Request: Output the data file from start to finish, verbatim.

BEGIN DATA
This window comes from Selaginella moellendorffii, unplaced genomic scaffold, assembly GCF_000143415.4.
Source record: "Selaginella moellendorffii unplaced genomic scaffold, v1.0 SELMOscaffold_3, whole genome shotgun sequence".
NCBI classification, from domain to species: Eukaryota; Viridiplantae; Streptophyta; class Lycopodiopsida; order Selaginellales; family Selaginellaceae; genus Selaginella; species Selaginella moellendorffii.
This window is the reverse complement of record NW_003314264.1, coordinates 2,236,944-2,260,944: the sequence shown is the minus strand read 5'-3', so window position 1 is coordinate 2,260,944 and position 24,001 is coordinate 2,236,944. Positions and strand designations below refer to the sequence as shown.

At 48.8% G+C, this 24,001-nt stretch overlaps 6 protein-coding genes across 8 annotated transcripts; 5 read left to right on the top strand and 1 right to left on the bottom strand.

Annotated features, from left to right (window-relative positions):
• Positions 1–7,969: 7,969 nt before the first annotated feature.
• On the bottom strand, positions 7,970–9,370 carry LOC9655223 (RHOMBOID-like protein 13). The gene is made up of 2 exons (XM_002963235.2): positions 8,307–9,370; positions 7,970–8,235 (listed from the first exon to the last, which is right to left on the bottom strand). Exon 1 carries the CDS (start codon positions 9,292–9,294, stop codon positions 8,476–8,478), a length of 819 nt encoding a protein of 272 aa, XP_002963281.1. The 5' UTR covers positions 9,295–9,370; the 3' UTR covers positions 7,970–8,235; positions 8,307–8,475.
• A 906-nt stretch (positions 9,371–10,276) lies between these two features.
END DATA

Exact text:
This window comes from Selaginella moellendorffii, unplaced genomic scaffold, assembly GCF_000143415.4.
Source record: "Selaginella moellendorffii unplaced genomic scaffold, v1.0 SELMOscaffold_3, whole genome shotgun sequence".
NCBI classification, from domain to species: Eukaryota; Viridiplantae; Streptophyta; class Lycopodiopsida; order Selaginellales; family Selaginellaceae; genus Selaginella; species Selaginella moellendorffii.
This window is the reverse complement of record NW_003314264.1, coordinates 2,236,944-2,260,944: the sequence shown is the minus strand read 5'-3', so window position 1 is coordinate 2,260,944 and position 24,001 is coordinate 2,236,944. Positions and strand designations below refer to the sequence as shown.

At 48.8% G+C, this 24,001-nt stretch overlaps 6 protein-coding genes across 8 annotated transcripts; 5 read left to right on the top strand and 1 right to left on the bottom strand.

Annotated features, from left to right (window-relative positions):
• Positions 1–7,969: 7,969 nt before the first annotated feature.
• On the bottom strand, positions 7,970–9,370 carry LOC9655223 (RHOMBOID-like protein 13). The gene is made up of 2 exons (XM_002963235.2): positions 8,307–9,370; positions 7,970–8,235 (listed from the first exon to the last, which is right to left on the bottom strand). Exon 1 carries the CDS (start codon positions 9,292–9,294, stop codon positions 8,476–8,478), a length of 819 nt encoding a protein of 272 aa, XP_002963281.1. The 5' UTR covers positions 9,295–9,370; the 3' UTR covers positions 7,970–8,235; positions 8,307–8,475.
• A 906-nt stretch (positions 9,371–10,276) lies between these two features.